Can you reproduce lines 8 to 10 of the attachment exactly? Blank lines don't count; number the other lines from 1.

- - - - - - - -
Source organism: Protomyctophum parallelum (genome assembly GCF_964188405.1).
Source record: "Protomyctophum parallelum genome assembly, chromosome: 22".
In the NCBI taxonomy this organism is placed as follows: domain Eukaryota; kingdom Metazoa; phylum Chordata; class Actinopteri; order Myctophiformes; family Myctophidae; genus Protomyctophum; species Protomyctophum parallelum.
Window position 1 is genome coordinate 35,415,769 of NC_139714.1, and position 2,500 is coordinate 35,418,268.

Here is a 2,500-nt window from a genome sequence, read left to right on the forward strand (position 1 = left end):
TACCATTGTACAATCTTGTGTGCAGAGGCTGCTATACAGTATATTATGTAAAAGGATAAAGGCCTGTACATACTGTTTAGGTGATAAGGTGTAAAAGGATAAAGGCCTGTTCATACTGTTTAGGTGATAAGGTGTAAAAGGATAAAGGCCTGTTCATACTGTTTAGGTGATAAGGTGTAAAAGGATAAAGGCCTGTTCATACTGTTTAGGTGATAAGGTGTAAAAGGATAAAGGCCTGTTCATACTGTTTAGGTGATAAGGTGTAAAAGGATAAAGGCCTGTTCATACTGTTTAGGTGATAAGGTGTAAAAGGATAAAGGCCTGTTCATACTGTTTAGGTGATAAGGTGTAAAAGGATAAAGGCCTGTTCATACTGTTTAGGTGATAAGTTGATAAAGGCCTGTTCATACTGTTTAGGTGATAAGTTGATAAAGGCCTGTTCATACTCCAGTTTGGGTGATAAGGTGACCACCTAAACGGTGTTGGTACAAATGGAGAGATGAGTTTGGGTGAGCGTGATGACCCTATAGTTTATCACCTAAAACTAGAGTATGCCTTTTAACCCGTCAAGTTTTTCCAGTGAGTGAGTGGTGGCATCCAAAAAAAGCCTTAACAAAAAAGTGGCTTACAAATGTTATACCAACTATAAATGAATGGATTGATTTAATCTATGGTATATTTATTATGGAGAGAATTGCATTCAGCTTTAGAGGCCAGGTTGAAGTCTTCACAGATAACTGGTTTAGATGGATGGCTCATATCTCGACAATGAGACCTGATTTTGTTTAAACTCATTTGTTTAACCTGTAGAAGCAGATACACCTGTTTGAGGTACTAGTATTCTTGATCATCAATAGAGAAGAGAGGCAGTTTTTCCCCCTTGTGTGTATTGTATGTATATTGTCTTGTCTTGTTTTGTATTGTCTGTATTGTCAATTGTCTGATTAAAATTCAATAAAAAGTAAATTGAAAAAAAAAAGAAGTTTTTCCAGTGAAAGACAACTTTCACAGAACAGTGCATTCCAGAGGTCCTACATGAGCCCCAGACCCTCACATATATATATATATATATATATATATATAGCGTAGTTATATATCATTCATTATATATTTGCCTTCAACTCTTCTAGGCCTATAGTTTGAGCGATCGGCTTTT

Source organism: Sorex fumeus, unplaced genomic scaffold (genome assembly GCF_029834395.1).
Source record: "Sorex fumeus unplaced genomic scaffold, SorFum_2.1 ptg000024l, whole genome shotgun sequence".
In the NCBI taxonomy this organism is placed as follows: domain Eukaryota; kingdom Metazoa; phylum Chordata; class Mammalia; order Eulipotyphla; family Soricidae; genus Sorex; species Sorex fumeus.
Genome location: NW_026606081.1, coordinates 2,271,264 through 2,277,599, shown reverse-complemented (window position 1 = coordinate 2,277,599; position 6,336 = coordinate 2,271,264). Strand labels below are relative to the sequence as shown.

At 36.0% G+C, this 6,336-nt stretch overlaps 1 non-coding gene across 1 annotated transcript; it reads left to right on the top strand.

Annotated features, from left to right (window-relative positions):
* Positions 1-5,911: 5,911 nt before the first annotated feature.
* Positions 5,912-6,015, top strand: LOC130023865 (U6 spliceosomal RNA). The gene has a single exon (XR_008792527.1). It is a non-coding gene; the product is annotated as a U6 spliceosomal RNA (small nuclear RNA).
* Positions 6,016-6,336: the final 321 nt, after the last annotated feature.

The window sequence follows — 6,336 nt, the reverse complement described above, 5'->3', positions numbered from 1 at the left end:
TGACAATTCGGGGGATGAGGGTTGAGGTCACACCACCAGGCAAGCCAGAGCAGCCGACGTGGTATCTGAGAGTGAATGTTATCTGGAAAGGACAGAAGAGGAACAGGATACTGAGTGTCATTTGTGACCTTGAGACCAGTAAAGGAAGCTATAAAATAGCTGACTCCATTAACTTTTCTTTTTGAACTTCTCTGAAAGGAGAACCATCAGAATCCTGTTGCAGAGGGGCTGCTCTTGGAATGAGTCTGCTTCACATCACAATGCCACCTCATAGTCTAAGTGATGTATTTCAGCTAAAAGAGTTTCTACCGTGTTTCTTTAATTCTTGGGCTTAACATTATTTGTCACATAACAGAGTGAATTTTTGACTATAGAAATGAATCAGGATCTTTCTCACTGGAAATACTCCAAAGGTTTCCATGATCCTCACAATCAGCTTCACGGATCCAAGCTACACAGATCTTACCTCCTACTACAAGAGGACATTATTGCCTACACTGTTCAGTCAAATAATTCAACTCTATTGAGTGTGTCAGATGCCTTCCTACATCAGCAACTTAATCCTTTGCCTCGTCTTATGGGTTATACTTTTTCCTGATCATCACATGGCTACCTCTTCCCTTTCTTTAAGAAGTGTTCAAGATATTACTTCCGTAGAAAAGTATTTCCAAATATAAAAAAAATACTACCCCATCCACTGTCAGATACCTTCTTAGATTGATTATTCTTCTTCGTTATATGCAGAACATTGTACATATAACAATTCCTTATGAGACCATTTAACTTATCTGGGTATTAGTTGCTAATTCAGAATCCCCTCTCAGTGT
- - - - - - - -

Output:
Source record: "Sorex fumeus unplaced genomic scaffold, SorFum_2.1 ptg000024l, whole genome shotgun sequence".
In the NCBI taxonomy this organism is placed as follows: domain Eukaryota; kingdom Metazoa; phylum Chordata; class Mammalia; order Eulipotyphla; family Soricidae; genus Sorex; species Sorex fumeus.
Genome location: NW_026606081.1, coordinates 2,271,264 through 2,277,599, shown reverse-complemented (window position 1 = coordinate 2,277,599; position 6,336 = coordinate 2,271,264). Strand labels below are relative to the sequence as shown.